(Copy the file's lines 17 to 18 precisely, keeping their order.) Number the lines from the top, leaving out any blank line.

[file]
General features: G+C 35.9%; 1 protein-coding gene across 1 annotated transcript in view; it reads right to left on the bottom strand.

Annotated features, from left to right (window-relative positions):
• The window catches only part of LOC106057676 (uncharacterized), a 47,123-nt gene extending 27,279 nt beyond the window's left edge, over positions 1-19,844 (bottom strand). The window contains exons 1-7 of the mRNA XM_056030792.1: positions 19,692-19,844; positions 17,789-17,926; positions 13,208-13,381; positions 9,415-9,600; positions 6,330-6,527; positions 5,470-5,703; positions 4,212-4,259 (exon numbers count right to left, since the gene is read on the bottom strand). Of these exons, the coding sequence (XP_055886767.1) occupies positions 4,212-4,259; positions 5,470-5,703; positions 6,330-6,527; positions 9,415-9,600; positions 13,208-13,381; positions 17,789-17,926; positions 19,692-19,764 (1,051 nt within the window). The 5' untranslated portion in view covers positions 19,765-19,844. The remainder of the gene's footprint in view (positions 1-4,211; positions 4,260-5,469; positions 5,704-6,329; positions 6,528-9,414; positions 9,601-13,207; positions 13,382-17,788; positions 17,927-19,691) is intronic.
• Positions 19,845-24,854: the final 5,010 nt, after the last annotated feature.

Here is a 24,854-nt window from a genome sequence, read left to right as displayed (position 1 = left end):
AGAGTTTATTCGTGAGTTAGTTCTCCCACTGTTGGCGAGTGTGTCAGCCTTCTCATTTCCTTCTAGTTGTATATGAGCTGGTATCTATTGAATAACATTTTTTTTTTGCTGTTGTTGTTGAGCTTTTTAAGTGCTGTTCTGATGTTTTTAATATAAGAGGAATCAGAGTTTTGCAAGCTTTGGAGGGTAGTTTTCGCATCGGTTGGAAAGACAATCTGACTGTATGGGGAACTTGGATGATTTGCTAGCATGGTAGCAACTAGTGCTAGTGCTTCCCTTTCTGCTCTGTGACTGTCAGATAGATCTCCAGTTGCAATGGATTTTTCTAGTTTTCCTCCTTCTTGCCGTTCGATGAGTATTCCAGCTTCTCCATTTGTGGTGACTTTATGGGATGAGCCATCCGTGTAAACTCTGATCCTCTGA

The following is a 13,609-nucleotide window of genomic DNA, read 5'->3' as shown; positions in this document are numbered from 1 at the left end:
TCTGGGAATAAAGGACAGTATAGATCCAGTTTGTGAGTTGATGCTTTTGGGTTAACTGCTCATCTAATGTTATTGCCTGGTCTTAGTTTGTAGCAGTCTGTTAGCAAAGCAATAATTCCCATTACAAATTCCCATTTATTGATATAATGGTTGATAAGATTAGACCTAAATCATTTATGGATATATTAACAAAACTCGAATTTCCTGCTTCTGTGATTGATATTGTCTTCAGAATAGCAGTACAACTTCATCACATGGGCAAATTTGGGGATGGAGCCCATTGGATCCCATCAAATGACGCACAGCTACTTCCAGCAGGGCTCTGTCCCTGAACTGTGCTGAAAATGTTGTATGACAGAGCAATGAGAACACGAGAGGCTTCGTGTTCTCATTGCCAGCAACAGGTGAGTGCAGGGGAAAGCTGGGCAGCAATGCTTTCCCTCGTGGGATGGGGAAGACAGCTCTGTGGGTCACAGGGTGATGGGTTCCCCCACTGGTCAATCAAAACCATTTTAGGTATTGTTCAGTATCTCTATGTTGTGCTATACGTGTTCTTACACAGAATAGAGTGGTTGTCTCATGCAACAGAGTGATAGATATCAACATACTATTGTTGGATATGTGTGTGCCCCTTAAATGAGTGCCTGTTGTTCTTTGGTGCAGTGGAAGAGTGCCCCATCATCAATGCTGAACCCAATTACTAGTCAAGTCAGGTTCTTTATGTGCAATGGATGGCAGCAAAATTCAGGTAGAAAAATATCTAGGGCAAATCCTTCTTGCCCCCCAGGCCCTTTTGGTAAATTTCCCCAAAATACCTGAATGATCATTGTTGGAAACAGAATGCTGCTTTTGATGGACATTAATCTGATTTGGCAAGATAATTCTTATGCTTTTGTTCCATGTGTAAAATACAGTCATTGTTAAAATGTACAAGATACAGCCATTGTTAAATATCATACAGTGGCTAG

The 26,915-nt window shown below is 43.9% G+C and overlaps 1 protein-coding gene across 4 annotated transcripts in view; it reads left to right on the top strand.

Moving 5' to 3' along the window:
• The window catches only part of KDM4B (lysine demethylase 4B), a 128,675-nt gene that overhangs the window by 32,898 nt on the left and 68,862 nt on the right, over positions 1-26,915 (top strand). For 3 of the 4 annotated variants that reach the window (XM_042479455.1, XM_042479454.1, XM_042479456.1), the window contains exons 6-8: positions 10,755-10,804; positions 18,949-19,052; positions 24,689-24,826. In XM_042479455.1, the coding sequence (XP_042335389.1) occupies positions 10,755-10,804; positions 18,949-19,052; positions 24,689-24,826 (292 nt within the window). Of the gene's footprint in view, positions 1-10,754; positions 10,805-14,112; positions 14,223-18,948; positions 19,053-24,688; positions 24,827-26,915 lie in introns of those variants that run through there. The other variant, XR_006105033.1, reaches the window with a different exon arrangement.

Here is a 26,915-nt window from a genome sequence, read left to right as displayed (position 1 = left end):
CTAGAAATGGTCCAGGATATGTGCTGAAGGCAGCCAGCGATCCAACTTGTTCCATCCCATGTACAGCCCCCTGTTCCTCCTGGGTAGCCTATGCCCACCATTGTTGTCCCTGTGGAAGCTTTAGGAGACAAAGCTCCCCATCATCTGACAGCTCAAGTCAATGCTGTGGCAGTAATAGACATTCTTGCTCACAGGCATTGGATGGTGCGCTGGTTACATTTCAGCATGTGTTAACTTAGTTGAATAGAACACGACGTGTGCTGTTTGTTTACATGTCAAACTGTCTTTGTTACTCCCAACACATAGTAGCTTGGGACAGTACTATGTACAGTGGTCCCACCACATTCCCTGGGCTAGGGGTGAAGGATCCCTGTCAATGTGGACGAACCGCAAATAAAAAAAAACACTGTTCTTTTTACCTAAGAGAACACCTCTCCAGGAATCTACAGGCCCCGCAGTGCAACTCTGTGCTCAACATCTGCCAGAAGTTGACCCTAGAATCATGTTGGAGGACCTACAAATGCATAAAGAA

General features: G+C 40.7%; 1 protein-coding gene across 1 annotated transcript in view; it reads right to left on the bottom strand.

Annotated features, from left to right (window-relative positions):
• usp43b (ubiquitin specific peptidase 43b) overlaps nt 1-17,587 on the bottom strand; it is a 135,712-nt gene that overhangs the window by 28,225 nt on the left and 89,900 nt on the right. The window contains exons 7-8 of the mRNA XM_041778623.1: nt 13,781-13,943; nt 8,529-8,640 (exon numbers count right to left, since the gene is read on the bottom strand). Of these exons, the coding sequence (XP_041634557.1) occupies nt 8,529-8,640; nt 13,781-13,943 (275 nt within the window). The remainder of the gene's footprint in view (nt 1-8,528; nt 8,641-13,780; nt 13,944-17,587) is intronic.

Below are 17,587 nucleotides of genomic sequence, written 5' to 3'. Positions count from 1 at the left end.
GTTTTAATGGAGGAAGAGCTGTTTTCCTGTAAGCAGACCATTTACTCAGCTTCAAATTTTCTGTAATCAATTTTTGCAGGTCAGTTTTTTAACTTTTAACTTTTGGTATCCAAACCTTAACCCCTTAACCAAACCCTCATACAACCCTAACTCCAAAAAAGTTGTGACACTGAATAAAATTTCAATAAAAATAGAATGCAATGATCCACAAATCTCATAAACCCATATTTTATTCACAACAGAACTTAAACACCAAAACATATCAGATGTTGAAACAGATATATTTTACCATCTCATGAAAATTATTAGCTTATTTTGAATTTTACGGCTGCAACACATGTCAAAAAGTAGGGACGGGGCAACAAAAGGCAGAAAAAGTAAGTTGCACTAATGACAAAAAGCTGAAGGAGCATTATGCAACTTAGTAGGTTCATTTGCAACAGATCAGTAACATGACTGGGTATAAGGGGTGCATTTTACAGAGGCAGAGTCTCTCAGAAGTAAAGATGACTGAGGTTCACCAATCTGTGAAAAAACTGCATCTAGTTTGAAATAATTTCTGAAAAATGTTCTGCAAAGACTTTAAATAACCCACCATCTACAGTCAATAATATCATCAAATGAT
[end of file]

Below are 17,587 nucleotides of genomic sequence, written 5' to 3'. Positions count from 1 at the left end.
GTTTTAATGGAGGAAGAGCTGTTTTCCTGTAAGCAGACCATTTACTCAGCTTCAAATTTTCTGTAATCAATTTTTGCAGGTCAGTTTTTTAACTTTTAACTTTTGGTATCCAAACCTTAACCCCTTAACCAAACCCTCATACAACCCTAACTCCAAAAAAGTTGTGACACTGAATAAAATTTCAATAAAAATAGAATGCAATGATCCACAAATCTCATAAACCCATATTTTATTCACAACAGAACTTAAACACCAAAACATATCAGATGTTGAAACAGATATATTTTACCATCTCATGAAAATTATTAGCTTATTTTGAATTTTACGGCTGCAACACATGTCAAAAAGTAGGGACGGGGCAACAAAAGGCAGAAAAAGTAAGTTGCACTAATGACAAAAAGCTGAAGGAGCATTATGCAACTTAGTAGGTTCATTTGCAACAGATCAGTAACATGACTGGGTATAAGGGGTGCATTTTACAGAGGCAGAGTCTCTCAGAAGTAAAGATGACTGAGGTTCACCAATCTGTGAAAAAACTGCATCTAGTTTGAAATAATTTCTGAAAAATGTTCTGCAAAGACTTTAAATAACCCACCATCTACAGTCAATAATATCATCAAATGAT